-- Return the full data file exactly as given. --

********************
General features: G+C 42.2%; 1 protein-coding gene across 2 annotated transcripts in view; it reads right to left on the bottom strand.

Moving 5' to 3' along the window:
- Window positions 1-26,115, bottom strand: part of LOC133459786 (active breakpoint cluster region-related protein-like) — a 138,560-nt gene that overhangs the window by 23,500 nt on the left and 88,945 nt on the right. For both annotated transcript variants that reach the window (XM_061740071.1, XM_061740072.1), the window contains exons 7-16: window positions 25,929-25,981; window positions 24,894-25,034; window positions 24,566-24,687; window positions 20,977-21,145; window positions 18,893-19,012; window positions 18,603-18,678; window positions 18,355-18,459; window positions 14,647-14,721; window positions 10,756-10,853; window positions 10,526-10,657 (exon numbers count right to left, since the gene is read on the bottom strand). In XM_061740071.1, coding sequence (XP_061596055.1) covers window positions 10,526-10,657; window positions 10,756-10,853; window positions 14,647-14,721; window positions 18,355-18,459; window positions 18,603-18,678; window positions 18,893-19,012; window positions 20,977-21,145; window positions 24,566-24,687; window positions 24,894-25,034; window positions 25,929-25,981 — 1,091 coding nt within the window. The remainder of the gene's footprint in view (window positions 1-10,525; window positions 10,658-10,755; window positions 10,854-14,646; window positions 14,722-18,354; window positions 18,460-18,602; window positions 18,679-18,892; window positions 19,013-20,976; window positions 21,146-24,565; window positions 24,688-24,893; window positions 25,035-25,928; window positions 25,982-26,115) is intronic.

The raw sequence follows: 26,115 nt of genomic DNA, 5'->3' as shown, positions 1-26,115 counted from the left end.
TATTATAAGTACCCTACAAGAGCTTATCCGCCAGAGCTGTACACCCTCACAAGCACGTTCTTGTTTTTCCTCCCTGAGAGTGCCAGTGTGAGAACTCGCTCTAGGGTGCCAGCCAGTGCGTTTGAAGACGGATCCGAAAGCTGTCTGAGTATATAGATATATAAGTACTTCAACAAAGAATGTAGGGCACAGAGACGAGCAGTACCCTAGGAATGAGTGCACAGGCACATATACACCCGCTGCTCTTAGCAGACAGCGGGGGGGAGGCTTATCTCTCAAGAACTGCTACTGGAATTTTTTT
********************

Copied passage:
General features: G+C 42.2%; 1 protein-coding gene across 2 annotated transcripts in view; it reads right to left on the bottom strand.

Moving 5' to 3' along the window:
- Window positions 1-26,115, bottom strand: part of LOC133459786 (active breakpoint cluster region-related protein-like) — a 138,560-nt gene that overhangs the window by 23,500 nt on the left and 88,945 nt on the right. For both annotated transcript variants that reach the window (XM_061740071.1, XM_061740072.1), the window contains exons 7-16: window positions 25,929-25,981; window positions 24,894-25,034; window positions 24,566-24,687; window positions 20,977-21,145; window positions 18,893-19,012; window positions 18,603-18,678; window positions 18,355-18,459; window positions 14,647-14,721; window positions 10,756-10,853; window positions 10,526-10,657 (exon numbers count right to left, since the gene is read on the bottom strand). In XM_061740071.1, coding sequence (XP_061596055.1) covers window positions 10,526-10,657; window positions 10,756-10,853; window positions 14,647-14,721; window positions 18,355-18,459; window positions 18,603-18,678; window positions 18,893-19,012; window positions 20,977-21,145; window positions 24,566-24,687; window positions 24,894-25,034; window positions 25,929-25,981 — 1,091 coding nt within the window. The remainder of the gene's footprint in view (window positions 1-10,525; window positions 10,658-10,755; window positions 10,854-14,646; window positions 14,722-18,354; window positions 18,460-18,602; window positions 18,679-18,892; window positions 19,013-20,976; window positions 21,146-24,565; window positions 24,688-24,893; window positions 25,035-25,928; window positions 25,982-26,115) is intronic.

The raw sequence follows: 26,115 nt of genomic DNA, 5'->3' as shown, positions 1-26,115 counted from the left end.
TATTATAAGTACCCTACAAGAGCTTATCCGCCAGAGCTGTACACCCTCACAAGCACGTTCTTGTTTTTCCTCCCTGAGAGTGCCAGTGTGAGAACTCGCTCTAGGGTGCCAGCCAGTGCGTTTGAAGACGGATCCGAAAGCTGTCTGAGTATATAGATATATAAGTACTTCAACAAAGAATGTAGGGCACAGAGACGAGCAGTACCCTAGGAATGAGTGCACAGGCACATATACACCCGCTGCTCTTAGCAGACAGCGGGGGGGAGGCTTATCTCTCAAGAACTGCTACTGGAATTTTTTT